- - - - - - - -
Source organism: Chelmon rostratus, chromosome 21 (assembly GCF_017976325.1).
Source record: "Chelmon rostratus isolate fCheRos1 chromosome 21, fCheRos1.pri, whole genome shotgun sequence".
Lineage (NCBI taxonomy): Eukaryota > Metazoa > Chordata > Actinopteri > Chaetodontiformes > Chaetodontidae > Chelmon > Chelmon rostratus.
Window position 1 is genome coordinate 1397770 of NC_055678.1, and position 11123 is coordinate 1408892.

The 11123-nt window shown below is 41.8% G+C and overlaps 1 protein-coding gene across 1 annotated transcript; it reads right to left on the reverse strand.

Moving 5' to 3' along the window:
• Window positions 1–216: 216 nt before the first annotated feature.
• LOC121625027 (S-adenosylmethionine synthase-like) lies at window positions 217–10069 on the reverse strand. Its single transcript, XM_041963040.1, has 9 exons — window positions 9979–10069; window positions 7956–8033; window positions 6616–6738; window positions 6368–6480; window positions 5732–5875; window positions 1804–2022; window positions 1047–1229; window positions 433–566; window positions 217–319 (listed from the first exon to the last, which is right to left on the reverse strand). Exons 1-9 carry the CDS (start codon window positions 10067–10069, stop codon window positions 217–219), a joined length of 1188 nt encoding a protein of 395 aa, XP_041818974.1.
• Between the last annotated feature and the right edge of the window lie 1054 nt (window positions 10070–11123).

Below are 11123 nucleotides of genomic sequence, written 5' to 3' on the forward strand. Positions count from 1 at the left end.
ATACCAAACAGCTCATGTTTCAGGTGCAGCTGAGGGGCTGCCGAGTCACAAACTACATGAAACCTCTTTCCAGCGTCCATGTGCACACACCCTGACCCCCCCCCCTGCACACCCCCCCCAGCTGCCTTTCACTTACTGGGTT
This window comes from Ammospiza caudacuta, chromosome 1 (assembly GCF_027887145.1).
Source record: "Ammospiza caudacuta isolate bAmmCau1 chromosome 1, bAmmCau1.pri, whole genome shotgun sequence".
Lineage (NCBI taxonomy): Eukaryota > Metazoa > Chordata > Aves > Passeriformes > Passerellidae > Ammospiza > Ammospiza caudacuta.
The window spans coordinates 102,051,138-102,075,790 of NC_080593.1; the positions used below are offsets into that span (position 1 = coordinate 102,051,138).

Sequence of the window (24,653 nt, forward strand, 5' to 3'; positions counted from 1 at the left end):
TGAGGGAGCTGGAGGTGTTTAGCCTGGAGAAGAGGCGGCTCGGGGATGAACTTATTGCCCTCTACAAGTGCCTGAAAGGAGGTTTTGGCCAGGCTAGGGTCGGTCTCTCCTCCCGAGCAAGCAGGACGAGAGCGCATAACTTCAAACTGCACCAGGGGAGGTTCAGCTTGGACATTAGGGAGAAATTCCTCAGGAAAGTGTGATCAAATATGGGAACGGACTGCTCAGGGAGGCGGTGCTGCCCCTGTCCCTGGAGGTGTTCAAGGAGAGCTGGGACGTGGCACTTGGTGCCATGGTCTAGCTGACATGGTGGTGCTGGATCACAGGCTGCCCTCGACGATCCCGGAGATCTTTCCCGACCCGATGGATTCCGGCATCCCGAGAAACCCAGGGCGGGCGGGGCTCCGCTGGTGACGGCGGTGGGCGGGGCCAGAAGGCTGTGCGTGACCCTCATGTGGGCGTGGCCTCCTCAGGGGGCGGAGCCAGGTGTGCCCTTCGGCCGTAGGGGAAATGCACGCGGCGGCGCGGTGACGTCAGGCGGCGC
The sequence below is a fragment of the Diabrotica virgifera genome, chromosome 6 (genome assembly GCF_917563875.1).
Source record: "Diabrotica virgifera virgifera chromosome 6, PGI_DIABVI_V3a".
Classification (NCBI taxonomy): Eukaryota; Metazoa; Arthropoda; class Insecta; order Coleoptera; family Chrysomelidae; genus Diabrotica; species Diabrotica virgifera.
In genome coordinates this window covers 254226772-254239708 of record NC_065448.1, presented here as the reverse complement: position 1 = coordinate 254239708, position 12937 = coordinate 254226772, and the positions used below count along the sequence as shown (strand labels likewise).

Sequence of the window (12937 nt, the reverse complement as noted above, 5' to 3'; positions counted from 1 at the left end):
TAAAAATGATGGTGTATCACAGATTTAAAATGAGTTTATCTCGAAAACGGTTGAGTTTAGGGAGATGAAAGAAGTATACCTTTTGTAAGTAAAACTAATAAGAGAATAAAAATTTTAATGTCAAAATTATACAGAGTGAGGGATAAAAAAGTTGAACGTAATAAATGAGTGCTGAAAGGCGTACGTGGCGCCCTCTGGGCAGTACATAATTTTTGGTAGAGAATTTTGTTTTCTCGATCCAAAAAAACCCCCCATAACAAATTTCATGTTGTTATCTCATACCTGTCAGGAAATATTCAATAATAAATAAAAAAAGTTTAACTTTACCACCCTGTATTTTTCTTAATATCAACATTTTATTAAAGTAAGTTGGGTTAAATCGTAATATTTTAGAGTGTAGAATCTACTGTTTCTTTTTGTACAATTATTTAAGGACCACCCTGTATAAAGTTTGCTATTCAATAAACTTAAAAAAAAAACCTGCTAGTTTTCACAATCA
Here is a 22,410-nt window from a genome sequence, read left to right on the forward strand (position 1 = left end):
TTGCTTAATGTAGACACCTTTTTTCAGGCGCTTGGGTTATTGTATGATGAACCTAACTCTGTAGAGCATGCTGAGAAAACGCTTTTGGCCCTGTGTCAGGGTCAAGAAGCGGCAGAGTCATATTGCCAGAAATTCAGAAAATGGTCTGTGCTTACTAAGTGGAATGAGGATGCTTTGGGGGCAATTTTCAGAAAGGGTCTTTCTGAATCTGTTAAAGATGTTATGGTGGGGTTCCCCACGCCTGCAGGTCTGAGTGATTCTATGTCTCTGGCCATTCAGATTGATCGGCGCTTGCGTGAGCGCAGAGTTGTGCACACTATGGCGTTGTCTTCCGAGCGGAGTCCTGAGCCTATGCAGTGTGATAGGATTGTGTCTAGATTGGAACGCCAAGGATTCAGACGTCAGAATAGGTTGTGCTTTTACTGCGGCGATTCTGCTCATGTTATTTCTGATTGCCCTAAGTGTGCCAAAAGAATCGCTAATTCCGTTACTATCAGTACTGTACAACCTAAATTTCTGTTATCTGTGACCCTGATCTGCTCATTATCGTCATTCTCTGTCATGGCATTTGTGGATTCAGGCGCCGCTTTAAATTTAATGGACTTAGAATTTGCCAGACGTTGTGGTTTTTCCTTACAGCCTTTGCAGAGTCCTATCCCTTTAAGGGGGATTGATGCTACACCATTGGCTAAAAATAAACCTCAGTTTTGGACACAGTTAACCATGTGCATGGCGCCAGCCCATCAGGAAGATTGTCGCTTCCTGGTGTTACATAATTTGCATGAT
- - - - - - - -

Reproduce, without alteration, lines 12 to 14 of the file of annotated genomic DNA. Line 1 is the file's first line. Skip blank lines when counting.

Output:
This window comes from Ammospiza caudacuta, chromosome 1 (assembly GCF_027887145.1).
Source record: "Ammospiza caudacuta isolate bAmmCau1 chromosome 1, bAmmCau1.pri, whole genome shotgun sequence".
Lineage (NCBI taxonomy): Eukaryota > Metazoa > Chordata > Aves > Passeriformes > Passerellidae > Ammospiza > Ammospiza caudacuta.